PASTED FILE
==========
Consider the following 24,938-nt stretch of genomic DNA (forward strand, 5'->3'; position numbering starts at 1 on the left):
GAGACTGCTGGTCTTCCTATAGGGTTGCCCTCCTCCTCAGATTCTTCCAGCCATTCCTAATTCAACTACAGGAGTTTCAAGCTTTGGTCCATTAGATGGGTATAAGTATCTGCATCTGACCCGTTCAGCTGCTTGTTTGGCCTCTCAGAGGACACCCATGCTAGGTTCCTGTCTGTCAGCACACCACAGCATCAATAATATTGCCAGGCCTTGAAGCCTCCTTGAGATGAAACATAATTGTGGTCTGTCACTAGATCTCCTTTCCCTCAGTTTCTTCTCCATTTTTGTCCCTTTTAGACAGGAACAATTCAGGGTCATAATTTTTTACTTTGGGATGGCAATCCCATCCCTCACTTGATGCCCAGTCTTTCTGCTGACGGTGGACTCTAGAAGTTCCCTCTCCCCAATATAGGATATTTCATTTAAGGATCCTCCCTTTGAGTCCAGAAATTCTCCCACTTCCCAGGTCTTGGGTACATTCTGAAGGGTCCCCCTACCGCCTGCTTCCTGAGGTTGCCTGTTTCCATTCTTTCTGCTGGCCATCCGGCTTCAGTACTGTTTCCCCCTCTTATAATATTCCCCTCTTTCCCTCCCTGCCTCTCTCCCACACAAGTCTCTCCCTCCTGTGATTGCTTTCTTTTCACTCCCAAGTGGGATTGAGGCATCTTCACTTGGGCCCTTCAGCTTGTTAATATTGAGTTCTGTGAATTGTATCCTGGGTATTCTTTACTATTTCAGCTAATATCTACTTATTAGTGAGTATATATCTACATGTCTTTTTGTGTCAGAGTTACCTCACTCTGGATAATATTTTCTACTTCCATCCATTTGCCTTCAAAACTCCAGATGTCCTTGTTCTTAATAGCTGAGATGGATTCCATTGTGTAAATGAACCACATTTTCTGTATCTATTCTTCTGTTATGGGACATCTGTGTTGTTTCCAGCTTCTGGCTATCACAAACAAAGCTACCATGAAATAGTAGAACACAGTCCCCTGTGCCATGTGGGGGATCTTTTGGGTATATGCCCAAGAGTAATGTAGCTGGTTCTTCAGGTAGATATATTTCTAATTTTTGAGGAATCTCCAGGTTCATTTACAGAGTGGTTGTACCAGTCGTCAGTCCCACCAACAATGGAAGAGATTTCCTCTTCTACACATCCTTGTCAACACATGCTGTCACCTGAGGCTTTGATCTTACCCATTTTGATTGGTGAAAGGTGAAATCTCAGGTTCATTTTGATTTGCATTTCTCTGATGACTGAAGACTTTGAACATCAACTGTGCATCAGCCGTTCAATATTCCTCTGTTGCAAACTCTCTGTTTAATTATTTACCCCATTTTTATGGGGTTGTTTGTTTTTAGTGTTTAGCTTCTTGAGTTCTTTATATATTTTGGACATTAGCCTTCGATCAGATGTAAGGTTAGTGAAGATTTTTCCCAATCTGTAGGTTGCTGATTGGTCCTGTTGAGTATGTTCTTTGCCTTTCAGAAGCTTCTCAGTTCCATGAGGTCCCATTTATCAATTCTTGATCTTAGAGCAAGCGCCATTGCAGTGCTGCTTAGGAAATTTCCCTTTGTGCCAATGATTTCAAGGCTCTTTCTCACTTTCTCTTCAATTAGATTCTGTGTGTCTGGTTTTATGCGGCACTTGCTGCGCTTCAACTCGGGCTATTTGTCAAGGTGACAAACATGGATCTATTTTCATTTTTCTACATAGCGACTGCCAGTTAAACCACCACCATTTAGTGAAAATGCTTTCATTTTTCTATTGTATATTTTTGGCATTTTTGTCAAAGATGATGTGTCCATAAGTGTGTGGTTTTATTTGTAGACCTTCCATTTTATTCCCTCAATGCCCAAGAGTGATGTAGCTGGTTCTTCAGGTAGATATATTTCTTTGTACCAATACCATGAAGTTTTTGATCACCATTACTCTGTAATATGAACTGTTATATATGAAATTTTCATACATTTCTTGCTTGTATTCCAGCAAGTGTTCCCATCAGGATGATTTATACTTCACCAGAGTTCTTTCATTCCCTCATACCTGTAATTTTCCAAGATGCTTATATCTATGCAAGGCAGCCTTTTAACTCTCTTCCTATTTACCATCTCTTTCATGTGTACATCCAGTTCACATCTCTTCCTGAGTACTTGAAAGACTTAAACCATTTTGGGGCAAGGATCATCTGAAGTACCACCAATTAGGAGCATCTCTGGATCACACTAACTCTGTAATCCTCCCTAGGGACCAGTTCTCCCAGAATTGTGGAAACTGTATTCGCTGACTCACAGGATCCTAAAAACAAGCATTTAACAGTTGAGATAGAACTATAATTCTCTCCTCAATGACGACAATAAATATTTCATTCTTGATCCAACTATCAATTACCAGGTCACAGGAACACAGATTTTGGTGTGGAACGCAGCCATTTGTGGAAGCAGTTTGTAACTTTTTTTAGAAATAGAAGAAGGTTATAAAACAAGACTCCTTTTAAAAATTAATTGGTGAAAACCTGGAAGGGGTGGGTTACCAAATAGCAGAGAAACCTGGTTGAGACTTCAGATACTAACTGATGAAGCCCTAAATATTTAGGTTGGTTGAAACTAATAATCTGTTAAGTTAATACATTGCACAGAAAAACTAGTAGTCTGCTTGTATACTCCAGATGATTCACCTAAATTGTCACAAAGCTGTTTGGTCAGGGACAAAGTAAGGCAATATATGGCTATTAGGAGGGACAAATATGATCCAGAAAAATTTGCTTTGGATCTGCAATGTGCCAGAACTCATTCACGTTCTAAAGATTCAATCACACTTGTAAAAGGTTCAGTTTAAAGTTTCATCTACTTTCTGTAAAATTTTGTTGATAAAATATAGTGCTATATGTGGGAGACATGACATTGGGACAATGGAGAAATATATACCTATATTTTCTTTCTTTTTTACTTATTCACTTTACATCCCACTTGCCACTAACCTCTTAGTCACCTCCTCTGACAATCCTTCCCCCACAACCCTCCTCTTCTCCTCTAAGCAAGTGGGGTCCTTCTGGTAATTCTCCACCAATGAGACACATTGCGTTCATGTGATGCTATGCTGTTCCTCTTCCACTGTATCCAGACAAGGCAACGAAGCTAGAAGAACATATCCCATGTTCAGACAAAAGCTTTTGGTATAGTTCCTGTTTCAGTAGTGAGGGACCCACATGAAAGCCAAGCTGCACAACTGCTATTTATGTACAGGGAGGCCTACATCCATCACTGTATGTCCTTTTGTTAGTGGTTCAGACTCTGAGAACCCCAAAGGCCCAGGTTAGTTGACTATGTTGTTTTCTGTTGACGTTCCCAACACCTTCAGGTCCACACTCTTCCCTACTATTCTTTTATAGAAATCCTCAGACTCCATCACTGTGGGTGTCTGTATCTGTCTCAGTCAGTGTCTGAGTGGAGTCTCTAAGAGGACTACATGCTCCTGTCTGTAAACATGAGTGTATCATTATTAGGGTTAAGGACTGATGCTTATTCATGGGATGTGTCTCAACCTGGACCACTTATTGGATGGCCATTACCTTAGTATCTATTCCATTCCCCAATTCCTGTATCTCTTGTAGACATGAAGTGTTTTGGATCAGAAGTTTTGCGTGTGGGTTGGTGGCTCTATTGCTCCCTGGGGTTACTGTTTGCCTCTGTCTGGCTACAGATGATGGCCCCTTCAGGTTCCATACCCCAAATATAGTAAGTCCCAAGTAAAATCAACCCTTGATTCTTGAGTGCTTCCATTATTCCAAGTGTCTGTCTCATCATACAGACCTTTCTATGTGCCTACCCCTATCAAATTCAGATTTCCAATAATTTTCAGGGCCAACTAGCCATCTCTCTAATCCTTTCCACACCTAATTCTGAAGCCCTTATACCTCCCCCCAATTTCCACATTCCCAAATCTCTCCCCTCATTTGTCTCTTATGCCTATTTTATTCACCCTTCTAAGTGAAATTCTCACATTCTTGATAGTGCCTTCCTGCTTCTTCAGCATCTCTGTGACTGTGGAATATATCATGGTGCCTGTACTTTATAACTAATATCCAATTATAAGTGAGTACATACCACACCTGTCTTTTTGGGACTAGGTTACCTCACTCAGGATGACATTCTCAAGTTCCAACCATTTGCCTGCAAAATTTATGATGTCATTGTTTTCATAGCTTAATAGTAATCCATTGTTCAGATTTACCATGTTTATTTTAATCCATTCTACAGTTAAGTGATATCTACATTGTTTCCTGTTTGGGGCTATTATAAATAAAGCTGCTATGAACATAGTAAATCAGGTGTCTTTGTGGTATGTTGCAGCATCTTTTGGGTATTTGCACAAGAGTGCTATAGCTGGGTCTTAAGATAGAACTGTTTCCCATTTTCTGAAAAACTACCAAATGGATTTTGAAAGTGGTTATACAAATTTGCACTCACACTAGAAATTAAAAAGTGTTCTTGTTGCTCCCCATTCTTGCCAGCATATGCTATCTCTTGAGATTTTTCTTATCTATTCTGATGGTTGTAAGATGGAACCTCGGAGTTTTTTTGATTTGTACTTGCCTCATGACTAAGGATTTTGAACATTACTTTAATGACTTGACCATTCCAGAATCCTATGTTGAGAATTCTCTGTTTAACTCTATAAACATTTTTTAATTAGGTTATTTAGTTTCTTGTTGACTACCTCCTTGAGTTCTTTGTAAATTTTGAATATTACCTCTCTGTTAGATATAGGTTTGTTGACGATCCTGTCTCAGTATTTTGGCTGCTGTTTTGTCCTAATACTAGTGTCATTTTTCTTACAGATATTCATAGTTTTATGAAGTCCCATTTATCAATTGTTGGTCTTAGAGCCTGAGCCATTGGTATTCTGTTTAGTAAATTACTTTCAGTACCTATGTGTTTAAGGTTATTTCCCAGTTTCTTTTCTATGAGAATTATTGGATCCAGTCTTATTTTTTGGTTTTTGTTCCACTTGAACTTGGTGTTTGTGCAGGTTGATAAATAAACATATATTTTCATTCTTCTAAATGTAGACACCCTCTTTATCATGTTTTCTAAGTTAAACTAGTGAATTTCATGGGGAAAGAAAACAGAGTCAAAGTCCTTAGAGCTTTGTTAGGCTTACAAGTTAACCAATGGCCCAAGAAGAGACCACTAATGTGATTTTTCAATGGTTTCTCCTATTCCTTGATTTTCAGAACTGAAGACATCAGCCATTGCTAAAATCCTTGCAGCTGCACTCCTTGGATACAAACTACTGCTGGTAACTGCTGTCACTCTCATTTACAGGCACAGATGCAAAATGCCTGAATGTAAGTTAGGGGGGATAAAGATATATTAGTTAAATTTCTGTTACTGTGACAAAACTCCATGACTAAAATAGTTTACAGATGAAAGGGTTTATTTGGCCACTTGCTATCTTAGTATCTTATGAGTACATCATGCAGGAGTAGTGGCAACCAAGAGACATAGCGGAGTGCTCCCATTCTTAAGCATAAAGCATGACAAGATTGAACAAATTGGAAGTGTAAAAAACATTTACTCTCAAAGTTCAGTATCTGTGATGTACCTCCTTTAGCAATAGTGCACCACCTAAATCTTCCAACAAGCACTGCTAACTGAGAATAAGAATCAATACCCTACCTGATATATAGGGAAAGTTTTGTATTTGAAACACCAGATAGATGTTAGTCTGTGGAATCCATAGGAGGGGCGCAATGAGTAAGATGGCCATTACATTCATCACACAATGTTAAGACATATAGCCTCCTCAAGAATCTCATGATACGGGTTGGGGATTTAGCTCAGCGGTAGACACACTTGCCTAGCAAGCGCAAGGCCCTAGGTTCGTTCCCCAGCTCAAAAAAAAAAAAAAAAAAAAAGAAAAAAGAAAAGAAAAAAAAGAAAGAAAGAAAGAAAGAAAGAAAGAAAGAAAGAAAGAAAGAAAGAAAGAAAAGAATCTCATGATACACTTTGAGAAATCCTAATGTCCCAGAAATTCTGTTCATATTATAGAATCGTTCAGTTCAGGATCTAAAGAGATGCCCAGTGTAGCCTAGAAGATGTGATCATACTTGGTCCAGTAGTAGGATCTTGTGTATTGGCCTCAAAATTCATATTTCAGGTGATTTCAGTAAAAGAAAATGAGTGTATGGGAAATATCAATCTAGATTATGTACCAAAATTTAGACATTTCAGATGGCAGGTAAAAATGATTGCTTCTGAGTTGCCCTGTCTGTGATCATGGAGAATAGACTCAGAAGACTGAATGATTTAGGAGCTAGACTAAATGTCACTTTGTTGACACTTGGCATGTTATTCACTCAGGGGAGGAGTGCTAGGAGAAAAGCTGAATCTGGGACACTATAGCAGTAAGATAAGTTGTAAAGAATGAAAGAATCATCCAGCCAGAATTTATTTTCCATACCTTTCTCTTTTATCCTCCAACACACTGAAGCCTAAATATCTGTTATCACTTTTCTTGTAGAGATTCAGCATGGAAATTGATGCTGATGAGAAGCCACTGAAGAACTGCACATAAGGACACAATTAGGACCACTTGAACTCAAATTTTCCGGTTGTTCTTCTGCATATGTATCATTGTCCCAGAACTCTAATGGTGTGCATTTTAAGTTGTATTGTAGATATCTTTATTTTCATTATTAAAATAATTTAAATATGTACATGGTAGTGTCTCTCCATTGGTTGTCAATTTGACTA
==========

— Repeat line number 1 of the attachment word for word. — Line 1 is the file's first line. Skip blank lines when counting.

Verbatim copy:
Consider the following 24,938-nt stretch of genomic DNA (forward strand, 5'->3'; position numbering starts at 1 on the left):